Investing Unit 5: Fixed-Income Investing

Personal Finance November 17, 2015 Print Friendly and PDF

 


 

In Unit 4, you explored characteristics of equity investments such as real estate and stock. This unit will discuss general characteristics of fixed-income securities and describe 15 specific types of these investments. There are two general categories of investments: ownership and loanership. With "ownership" assets, investors own all or part of an asset (e.g., real estate, corporation). They buy shares of company stock or growth mutual funds or, perhaps, a rental property. In other words, as an owner, they have an equity or ownership interest in a company or property, and their principal and investment earnings fluctuate with market conditions and other factors (e.g., company earnings) that affect an asset’s selling price.

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Fixed-income investments, on the other hand, are "loanership" assets; investors loan their money to a government entity (e.g., state), corporation, or financial institution (e.g., bank, credit union) and receive interest on a regular basis (e.g., monthly, semi-annually). The rate of interest paid can either be fixed for the life of an investment (e.g., Treasury securities) or can fluctuate with the general movement of interest rates (e.g., Series EE savings bonds). The principal (amount of original investment) is returned at maturity (the date on which principal must be repaid), although its value can fluctuate (if sold beforehand) according to changes in interest rates. For many fixed-income securities (e.g., bonds), as interest rates rise, asset prices decline and, as interest rates decline, asset prices rise. This inverse relationship of interest rates and asset value, called interest rate risk, affects the value of fixed-income securities if you have to sell them prior to maturity. In other words, you could lose principal if interest rates rise and you have to sell early.

Why Buy Fixed-Income Investments?

There are many reasons to consider fixed-income investments. One is that they add diversification to an investor’s portfolio. Research by several Nobel prize-winning economists found that, for every level of investment risk, there is a "best combination" of assets that produces the highest rate of return. Investing in just one asset class (e.g., stock, bonds, or cash), however, is less desirable than selecting a combination of assets because doing so increases investment risk. It’s like the old saying "don’t put all of your eggs in one basket." By combining investments that are affected differently by economic events, investment risk is reduced. While both stocks and bonds often are similarly affected by interest rates in the short run today, over the long term they have had a relatively low relationship to each other. The technical word for this is correlation, which is a statistical term that indicates the degree to which the movement of one variable (in this case, an asset class price) is related to another.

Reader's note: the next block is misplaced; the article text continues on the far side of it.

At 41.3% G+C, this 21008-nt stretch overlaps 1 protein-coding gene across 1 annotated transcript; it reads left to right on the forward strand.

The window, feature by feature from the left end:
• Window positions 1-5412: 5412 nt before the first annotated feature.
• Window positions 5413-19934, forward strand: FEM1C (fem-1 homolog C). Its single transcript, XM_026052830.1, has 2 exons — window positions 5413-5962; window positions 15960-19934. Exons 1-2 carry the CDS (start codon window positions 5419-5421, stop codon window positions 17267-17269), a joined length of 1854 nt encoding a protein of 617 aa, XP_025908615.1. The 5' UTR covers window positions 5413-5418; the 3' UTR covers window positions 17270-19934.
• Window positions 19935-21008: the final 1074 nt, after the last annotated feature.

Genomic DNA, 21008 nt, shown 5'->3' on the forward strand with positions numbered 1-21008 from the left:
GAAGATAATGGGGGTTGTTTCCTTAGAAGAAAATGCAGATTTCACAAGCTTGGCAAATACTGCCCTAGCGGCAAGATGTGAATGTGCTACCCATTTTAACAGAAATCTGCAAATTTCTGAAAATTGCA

Besides diversification, there are several other reasons to consider fixed-income securities. First, they are a good option for conservative investors who are fearful of ownership assets. If the price fluctuations of the stock market are likely to cause sleepless nights, fixed-income investments like bonds are less risky because investors are less likely to lose principal. Most fixed-income securities also provide a predictable stream of income. This can be an advantage for current or near retirees who seek regular income to supplement a pension and/or Social Security.

Predictability of investment return is a third feature of fixed-income securities. The rate of return is fixed for the life of most investments and a certain amount of income can be counted upon (e.g., a 6% interest rate on a $1,000 corporate bond will pay $30 semi-annually). Some fixed-income investments also provide tax advantages. Fixed annuities, for example, are tax-deferred and municipal bond interest is federally tax-exempt. Some investments (e.g., bond funds) also allow investors to reinvest earnings, plus most fixed-income securities typically earn a higher return than bank accounts. This is especially true for substandard grade bonds rated less than Baa by Moody's or BBB by Standard & Poor's. Investment yields generally increase as the credit quality of a bond issuer drops. Thus, investors can increase their income by purchasing lower-rated bonds. Further information about bond ratings is available in many public libraries. Fixed-income securities with longer maturities (e.g., 30-year bonds) typically pay a higher interest rate than shorter-term investments (e.g., 10-year bonds) to compensate investors for having their money "tied up" for additional years and for increased exposure to price fluctuations caused by interest rate risk.

Some fixed-income securities also have capital gain (or loss) potential. Capital gains can accrue if investments are sold in secondary markets at a premium (more than their face value) prior to maturity. Gains occur when interest rates decrease and bond prices rise. A final feature of fixed-income investments is affordability. Most investment products in this category require a minimum purchase of $1,000 or less. Even among municipal bonds, which generally require $5,000, some issuers offer smaller denomination "minibonds" that provide tax-exempt income to small investors. Ginnie Maes, which require $25,000 to purchase directly, can be bought in $1,000 units through unit investment trusts (UITs). Series EE bonds can be purchased for as little as $25 and I bonds for $50.

Next, we will briefly examine 15 fixed-income investments and five general tips for fixed-income investing. The list begins with securities sold at banks, followed by various types of bonds and other fixed-income investments that are generally sold by brokers.